Farm Newsletter

Week #9; Cold Spring + Blazing Summer = Normal??

Alex helped me harvest sunflowers this week.  Does he remind you of anyone?  Van Gogh, of course, without the happy smile.

Cold Spring + Blazing Summer = Normal??

The current weather is overcompensating for our cold spring.  Are any of you familiar with “degree days”?  Basically, it’s a measure of heat accumulation.  Farmers use degree days to gauge a season’s warmth and development.  They are useful in many ways, e.g. for predicting when pests will emerge.

During the cold spring, we were lagging below normal, by about 25%.  We have accumulated so much heat in the last few weeks that our degree days have almost caught up; we are currently just 6% below normal.  We are likely to surpass “normal” with the current heat wave.  I say “normal” because, with climate change, any standards of “normal” are shifting.

Our summer crops are primed to use the heat.  They were well-established with strong roots before the weather turned hot.  Tomatoes, sweet corn, melons – they all love hot weather.

We are doing our best to keep up with the explosive tomato vines.  We trellis varieties that are expected to have a long harvest season.  It keeps the tomatoes off the ground so they don’t rot, makes them easier to find, and keeps paths open so we can get into the fields.  Smitty and crew are keeping up with trellising.  It’s an on-going job.

Watch out for the heat on Friday.  We’re hustling to get our farm work done so everyone can go home early on Friday.  It’s going to be a scorcher.  Beth

Smitty winds twine around the tomato plants in a figure eight pattern so they are supported on both sides.

We need many posts keep the plants upright.  These plants will be ready for a third string in a few days.  See the taller posts in the row to the right?  Those support cherry tomato plants which get quite tall.

Veggie List and Veggie Notes
Week #9, July 18/19, 2019
– Weekly shares
– EOW/ purple
– Sampler/ moon

Tipi tomato juice, 1 qt
Walla Walla onion
Green peppers, 2
Cucumbers, ~4
Zucchini &/or summer squash, 2.5+ lb
Collard greens, 1 bunch
Broccoli, several medium heads
Flowering dill, 1 small bunch
– Some sites get 1 green frying pepper.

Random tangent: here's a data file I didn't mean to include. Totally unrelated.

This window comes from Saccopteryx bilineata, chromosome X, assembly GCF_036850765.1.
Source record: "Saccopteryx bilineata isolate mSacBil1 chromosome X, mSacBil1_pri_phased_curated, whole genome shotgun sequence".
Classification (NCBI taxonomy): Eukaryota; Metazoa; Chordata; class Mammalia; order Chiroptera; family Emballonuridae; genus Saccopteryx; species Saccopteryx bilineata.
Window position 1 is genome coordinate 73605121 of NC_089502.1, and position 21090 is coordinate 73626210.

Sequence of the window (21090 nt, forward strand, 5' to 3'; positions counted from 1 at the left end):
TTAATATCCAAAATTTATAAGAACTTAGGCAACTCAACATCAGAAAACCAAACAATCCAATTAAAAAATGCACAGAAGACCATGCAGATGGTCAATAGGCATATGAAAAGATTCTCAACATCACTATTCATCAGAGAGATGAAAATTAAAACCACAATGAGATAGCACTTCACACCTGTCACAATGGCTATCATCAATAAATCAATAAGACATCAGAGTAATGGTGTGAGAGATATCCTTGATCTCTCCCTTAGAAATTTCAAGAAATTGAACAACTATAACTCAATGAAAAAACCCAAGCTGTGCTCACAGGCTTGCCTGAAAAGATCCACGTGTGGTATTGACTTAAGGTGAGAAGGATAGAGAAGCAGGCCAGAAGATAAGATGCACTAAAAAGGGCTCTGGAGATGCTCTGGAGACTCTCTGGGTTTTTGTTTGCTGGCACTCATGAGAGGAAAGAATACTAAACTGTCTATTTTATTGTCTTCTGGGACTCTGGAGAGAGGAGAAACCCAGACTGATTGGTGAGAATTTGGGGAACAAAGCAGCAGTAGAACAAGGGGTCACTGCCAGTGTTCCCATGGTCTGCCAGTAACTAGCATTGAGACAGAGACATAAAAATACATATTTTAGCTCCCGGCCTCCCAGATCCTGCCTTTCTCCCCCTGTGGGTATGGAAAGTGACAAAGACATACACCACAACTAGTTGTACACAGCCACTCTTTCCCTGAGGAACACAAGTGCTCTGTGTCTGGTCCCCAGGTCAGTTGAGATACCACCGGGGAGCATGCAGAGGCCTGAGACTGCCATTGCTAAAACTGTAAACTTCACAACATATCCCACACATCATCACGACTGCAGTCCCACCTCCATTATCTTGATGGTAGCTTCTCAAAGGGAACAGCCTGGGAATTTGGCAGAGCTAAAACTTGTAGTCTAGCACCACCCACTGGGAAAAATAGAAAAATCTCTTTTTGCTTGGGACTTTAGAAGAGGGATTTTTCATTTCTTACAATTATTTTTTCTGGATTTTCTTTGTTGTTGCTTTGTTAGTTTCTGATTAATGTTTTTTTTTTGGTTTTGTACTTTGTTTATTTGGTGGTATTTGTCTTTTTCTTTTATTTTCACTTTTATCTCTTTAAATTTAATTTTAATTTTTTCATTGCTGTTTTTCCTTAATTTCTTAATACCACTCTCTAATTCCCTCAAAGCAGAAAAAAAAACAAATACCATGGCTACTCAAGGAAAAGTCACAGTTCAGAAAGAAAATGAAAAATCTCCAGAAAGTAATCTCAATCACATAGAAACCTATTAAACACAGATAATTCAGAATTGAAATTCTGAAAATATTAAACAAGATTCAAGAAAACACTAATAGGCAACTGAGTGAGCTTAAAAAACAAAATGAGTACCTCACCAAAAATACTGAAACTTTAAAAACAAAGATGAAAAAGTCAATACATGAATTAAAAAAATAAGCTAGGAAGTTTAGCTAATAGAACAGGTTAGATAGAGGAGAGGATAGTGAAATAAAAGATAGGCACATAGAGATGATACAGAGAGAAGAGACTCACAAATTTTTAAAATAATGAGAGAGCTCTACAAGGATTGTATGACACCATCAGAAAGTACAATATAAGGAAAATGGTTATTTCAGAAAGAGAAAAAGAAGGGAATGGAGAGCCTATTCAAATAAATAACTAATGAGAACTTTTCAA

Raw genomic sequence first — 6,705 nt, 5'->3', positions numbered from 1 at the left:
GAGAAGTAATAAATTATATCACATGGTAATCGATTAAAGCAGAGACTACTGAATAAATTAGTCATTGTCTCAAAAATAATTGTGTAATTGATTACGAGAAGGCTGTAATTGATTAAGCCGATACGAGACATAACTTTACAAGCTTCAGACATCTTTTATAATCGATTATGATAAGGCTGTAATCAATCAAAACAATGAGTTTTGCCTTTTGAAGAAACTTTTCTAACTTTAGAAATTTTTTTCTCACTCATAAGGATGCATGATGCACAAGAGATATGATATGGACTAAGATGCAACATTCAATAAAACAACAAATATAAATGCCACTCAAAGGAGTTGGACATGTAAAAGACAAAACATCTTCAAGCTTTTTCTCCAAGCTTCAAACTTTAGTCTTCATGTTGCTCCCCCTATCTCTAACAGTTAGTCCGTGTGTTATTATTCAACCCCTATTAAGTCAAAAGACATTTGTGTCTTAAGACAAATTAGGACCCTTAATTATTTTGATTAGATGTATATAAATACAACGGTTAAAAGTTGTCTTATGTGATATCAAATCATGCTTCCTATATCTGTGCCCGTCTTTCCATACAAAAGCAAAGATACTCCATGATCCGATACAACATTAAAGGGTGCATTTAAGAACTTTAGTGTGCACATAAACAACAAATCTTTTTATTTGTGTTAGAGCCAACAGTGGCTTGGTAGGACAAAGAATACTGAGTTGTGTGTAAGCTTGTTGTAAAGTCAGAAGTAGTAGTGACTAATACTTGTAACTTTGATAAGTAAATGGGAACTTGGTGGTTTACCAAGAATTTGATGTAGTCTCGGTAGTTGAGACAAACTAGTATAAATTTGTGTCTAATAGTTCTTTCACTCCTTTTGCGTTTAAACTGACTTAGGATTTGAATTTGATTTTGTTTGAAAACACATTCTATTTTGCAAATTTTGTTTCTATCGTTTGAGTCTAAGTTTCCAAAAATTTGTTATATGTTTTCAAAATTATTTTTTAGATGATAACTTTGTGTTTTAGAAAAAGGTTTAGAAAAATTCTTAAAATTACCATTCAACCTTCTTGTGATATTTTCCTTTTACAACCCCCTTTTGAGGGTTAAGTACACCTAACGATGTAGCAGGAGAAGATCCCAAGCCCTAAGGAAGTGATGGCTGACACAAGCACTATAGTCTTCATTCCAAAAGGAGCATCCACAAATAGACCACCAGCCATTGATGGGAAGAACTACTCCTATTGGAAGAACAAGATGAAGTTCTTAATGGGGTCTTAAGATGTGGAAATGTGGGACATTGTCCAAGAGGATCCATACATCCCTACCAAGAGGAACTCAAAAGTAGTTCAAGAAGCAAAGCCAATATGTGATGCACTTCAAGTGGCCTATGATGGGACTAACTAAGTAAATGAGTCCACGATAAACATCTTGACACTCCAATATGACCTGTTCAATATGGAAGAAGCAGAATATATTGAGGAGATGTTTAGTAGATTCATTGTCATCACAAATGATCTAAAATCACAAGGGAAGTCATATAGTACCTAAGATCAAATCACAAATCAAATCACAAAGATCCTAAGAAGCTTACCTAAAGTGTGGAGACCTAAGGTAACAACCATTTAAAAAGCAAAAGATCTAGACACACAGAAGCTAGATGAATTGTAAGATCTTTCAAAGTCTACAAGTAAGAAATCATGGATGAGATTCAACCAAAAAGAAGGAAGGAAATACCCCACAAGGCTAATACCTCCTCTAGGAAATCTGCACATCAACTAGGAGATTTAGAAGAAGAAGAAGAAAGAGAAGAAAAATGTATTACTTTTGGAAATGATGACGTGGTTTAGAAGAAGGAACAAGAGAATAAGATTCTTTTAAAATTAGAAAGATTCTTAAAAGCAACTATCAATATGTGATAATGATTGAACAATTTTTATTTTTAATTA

– Some sites get 1 pt cherry tomatoes.

Next week’s box will probably contain Caraflex cabbage, cucumbers, Walla Walla onion, zucchini and more.

Tipi tomato juice – At peak season, we take our ripe tomatoes to a small batch processor in East Troy, to make into tomato juice for all of you.  It’s a great way to capture ripe tomatoes when abundant.  Drink the juice or try making an easy soup.  Simmer your choice of vegetables from the box in the juice (diced zucchini, bell peppers, &/or broccoli).  Add minced Walla Walla onion near the end of cooking.  If you have some basil or parsley to add, that’s good but optional.  Voila!  Soup! 
Storage: Store the juice out of sunlight at room temperature when unopened.  Refrigerate after opening.  The juice is already seasoned so do not add salt if you cook with it.
Ingredients: organic tomatoes from Tipi Produce, salt, organic garlic, organic onion, organic black pepper.  Nutritional information is posted here.

Walla Walla onions – These fat onions are sweet, crisp and very mild.  Wonderful raw or lightly cooked.  Try cutting into wedges, threading on a skewer and grilling.  Do not try to fry these onions – it doesn’t work because of their high water content.  Storage:  It’s OK to store at room temperature for up to one week.  Otherwise, refrigerate.

Green peppers – Here are the first bell peppers.  Refrigerate but in a warmer part of your fridge.

Flowering dill – We’ve timed the dill for delivery with lots of cucumbers, so you can make refrigerator pickles.  Both leaves and flowers can be used as an herb.  Storage: Refrigerate.  Wash and freeze if you don’t plan to use within one week.

Sunflower – Trim your sunflower stem once you’re home and put in a jar or vase.  The sunflower is for beauty and joy, not to eat!  If you re-trim the stem and change the water a few times, the flower should last about one week.


Visit our 2019 Recipe Log or our 2018 Recipe Log or join our Facebook discussion group.

Grilled vegetables

This is a great weekend to throw vegetables on the grill and avoid heating up the house!  Add your grilled veggies to pasta, rice or grain bowls, or make Lauren’s Noodle Bowl recipe below.  Beth

Zucchini – Slice lengthwise, about 1/4 to 1/2 inch thick. Marinate in your favorite sauce for 15 minutes. Make sure the marinade contains some oil.  Grill until soft and a bit charred, flipping once or twice.  Return to the marinade to soak up flavor.  
We use this mixture: 2 Tbsp soy sauce + 2 Tbsp rice vinegar + 1 Tbsp toasted sesame oil.
Walla Walla onion – Cut in wedges.  Thread onto skewers.  Rub or spray with oil.  Grill, turning occasionally, until nicely charred and sweet.
Peppers – Even green peppers are delicious when roasted!  
1.  Instead of roasting intact peppers, I prefer to cut each pepper into 3 or 4 slabs (depending on the pepper’s shape), oil the pieces, and lay them flat on the grill.  Start with the skin side up, then flip and grill with the skin side down until lightly charred.  Do not blackened the entire skin.  Place in a bowl, cover with a cloth for 5 minutes, then peel off the skins.
2.  Alternatively, you can thread bite-size pepper pieces onto skewers and grill.  You’ll have to pull off some charred edges but you get roasted pepper flavor, without the hassle of peeling the skins.


Puff Pastry Quiche with Broccoli

LOCAL THYME/ Comforting Classics
Spiced Chickpea and Chopped Vegetable Salad
New and Improved Zucchini Bread
Spiced Tomato Juice Stewed Greens
Puff Pastry Quiche with Broccoli

LOCAL THYME/ Outside the Box Recipes
German Braised Cucumbers
Lemon Blueberry Zucchini Cake with Lemon Glaze
Slow Cooker Pork Stuffed Collard Rolls
Broccoli, Cucumber and Pepper Salad with Sesame

LOCAL THYME/ Quick & Easy Meal
Szechuan Grilled Zucchini and Pepper Kebabs with Shrimp




Serves 2-4 as a side (though I am known to eat the whole bowl for dinner)
Takes 15 minutes (but gets better the longer you let it sit)